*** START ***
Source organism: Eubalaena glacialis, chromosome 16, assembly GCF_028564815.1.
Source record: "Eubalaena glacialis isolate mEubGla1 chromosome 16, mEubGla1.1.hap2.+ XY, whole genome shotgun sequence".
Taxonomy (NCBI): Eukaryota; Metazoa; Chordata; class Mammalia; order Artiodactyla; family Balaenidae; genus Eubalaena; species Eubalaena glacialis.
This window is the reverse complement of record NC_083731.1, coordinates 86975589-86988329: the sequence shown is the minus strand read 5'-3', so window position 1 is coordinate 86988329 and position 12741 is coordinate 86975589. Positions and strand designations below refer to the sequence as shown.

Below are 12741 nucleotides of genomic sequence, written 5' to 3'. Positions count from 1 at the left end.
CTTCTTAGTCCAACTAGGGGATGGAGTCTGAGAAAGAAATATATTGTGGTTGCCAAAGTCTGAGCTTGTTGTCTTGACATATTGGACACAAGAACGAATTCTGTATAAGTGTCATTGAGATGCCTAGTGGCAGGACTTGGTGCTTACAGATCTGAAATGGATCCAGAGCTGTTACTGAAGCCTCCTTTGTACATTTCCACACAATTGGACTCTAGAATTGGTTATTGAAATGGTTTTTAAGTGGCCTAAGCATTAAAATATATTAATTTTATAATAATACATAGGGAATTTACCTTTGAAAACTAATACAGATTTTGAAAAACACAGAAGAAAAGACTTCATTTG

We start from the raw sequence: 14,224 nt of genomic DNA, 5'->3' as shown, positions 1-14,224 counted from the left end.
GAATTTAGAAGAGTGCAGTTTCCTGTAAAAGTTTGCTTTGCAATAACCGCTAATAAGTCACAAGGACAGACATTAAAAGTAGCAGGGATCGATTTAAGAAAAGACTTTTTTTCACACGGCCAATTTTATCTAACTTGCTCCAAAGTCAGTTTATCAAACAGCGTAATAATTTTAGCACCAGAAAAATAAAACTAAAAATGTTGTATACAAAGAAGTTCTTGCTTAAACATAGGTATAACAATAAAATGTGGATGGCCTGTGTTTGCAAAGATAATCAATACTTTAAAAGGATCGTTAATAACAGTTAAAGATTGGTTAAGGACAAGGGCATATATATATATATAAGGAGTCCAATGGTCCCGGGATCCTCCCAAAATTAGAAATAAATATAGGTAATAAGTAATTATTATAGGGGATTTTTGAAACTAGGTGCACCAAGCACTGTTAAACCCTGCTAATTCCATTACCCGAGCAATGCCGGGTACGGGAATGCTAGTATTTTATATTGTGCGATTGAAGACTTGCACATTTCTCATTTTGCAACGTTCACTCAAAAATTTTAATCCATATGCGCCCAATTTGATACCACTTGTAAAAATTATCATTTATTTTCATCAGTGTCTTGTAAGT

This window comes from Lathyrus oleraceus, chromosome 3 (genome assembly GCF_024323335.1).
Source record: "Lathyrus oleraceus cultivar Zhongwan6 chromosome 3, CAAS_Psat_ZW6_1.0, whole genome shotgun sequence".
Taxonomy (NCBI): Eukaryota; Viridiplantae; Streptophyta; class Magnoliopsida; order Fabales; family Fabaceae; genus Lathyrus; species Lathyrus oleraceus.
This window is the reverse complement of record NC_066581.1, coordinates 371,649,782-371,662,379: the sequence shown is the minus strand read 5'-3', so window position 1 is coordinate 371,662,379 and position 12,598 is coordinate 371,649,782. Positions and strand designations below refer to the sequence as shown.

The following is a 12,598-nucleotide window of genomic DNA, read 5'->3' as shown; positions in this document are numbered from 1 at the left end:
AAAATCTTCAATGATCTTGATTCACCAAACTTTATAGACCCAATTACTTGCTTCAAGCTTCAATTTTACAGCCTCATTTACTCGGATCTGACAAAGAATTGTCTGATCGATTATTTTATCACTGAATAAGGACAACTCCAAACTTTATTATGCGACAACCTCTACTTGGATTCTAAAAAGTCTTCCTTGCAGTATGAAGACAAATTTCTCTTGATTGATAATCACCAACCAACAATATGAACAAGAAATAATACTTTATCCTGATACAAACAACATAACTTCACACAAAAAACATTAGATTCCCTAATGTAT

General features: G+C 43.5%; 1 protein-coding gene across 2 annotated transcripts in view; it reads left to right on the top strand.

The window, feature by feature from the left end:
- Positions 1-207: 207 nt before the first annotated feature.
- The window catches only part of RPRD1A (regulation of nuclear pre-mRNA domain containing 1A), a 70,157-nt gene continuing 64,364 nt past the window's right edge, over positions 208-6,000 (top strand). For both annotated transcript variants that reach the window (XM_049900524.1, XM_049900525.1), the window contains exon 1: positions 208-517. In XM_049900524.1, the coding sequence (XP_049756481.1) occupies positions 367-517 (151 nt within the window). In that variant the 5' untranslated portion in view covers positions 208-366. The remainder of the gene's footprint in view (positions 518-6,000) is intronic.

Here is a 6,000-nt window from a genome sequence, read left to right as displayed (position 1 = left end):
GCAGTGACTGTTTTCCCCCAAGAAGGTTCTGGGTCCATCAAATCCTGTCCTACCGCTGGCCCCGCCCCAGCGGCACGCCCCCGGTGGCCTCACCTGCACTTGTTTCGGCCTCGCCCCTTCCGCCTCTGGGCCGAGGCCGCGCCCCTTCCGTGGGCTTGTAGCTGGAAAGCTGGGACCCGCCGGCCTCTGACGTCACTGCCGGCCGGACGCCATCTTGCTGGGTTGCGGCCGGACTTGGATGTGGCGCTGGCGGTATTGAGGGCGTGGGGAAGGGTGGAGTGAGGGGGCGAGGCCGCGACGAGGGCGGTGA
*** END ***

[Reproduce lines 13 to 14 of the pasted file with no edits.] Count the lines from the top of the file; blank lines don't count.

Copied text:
The following is a 12,598-nucleotide window of genomic DNA, read 5'->3' as shown; positions in this document are numbered from 1 at the left end:
AAAATCTTCAATGATCTTGATTCACCAAACTTTATAGACCCAATTACTTGCTTCAAGCTTCAATTTTACAGCCTCATTTACTCGGATCTGACAAAGAATTGTCTGATCGATTATTTTATCACTGAATAAGGACAACTCCAAACTTTATTATGCGACAACCTCTACTTGGATTCTAAAAAGTCTTCCTTGCAGTATGAAGACAAATTTCTCTTGATTGATAATCACCAACCAACAATATGAACAAGAAATAATACTTTATCCTGATACAAACAACATAACTTCACACAAAAAACATTAGATTCCCTAATGTAT